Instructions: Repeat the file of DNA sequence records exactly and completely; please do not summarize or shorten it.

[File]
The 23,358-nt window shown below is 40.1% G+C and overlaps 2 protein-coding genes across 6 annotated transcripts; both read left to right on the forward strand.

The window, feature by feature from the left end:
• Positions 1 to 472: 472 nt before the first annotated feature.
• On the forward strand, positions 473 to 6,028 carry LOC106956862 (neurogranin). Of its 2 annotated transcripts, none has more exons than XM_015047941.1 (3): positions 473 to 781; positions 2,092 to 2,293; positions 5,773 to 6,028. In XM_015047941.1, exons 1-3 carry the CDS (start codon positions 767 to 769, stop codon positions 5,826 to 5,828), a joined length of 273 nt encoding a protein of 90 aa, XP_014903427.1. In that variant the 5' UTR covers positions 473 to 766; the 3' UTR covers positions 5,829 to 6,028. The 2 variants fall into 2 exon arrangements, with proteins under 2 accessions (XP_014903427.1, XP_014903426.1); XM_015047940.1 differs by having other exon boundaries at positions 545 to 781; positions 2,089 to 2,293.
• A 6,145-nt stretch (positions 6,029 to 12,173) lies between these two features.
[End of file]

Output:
The 23,358-nt window shown below is 40.1% G+C and overlaps 2 protein-coding genes across 6 annotated transcripts; both read left to right on the forward strand.

The window, feature by feature from the left end:
• Positions 1 to 472: 472 nt before the first annotated feature.
• On the forward strand, positions 473 to 6,028 carry LOC106956862 (neurogranin). Of its 2 annotated transcripts, none has more exons than XM_015047941.1 (3): positions 473 to 781; positions 2,092 to 2,293; positions 5,773 to 6,028. In XM_015047941.1, exons 1-3 carry the CDS (start codon positions 767 to 769, stop codon positions 5,826 to 5,828), a joined length of 273 nt encoding a protein of 90 aa, XP_014903427.1. In that variant the 5' UTR covers positions 473 to 766; the 3' UTR covers positions 5,829 to 6,028. The 2 variants fall into 2 exon arrangements, with proteins under 2 accessions (XP_014903427.1, XP_014903426.1); XM_015047940.1 differs by having other exon boundaries at positions 545 to 781; positions 2,089 to 2,293.
• A 6,145-nt stretch (positions 6,029 to 12,173) lies between these two features.